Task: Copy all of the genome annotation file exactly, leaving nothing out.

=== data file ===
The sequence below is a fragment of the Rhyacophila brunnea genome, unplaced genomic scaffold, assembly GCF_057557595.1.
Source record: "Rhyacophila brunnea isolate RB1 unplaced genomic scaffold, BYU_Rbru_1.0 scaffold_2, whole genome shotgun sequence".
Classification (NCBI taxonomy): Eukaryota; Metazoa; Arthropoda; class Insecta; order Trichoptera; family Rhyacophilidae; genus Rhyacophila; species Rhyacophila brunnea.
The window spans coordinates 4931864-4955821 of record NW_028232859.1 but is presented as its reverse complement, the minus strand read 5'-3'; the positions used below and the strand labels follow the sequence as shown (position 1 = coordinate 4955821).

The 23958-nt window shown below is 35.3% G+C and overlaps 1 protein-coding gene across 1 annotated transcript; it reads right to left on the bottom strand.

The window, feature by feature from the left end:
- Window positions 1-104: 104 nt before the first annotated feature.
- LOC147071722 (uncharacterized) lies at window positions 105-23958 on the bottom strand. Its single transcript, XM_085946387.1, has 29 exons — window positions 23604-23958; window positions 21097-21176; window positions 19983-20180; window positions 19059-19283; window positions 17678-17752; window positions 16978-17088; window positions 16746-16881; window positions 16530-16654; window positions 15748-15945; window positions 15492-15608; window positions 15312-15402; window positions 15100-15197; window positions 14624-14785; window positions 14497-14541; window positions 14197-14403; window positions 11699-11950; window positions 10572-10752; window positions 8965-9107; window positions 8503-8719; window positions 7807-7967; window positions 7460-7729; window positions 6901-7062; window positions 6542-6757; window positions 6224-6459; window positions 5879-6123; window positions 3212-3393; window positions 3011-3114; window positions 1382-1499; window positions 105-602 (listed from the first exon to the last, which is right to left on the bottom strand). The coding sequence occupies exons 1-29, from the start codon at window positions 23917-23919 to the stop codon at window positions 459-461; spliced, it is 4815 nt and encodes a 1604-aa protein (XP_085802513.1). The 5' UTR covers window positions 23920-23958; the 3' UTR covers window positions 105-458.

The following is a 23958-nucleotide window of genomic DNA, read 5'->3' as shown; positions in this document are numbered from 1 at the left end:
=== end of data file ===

The sequence below is a fragment of the Rhyacophila brunnea genome, unplaced genomic scaffold, assembly GCF_057557595.1.
Source record: "Rhyacophila brunnea isolate RB1 unplaced genomic scaffold, BYU_Rbru_1.0 scaffold_2, whole genome shotgun sequence".
Classification (NCBI taxonomy): Eukaryota; Metazoa; Arthropoda; class Insecta; order Trichoptera; family Rhyacophilidae; genus Rhyacophila; species Rhyacophila brunnea.
The window spans coordinates 4931864-4955821 of record NW_028232859.1 but is presented as its reverse complement, the minus strand read 5'-3'; the positions used below and the strand labels follow the sequence as shown (position 1 = coordinate 4955821).

The 23958-nt window shown below is 35.3% G+C and overlaps 1 protein-coding gene across 1 annotated transcript; it reads right to left on the bottom strand.

The window, feature by feature from the left end:
- Window positions 1-104: 104 nt before the first annotated feature.
- LOC147071722 (uncharacterized) lies at window positions 105-23958 on the bottom strand. Its single transcript, XM_085946387.1, has 29 exons — window positions 23604-23958; window positions 21097-21176; window positions 19983-20180; window positions 19059-19283; window positions 17678-17752; window positions 16978-17088; window positions 16746-16881; window positions 16530-16654; window positions 15748-15945; window positions 15492-15608; window positions 15312-15402; window positions 15100-15197; window positions 14624-14785; window positions 14497-14541; window positions 14197-14403; window positions 11699-11950; window positions 10572-10752; window positions 8965-9107; window positions 8503-8719; window positions 7807-7967; window positions 7460-7729; window positions 6901-7062; window positions 6542-6757; window positions 6224-6459; window positions 5879-6123; window positions 3212-3393; window positions 3011-3114; window positions 1382-1499; window positions 105-602 (listed from the first exon to the last, which is right to left on the bottom strand). The coding sequence occupies exons 1-29, from the start codon at window positions 23917-23919 to the stop codon at window positions 459-461; spliced, it is 4815 nt and encodes a 1604-aa protein (XP_085802513.1). The 5' UTR covers window positions 23920-23958; the 3' UTR covers window positions 105-458.

The following is a 23958-nucleotide window of genomic DNA, read 5'->3' as shown; positions in this document are numbered from 1 at the left end: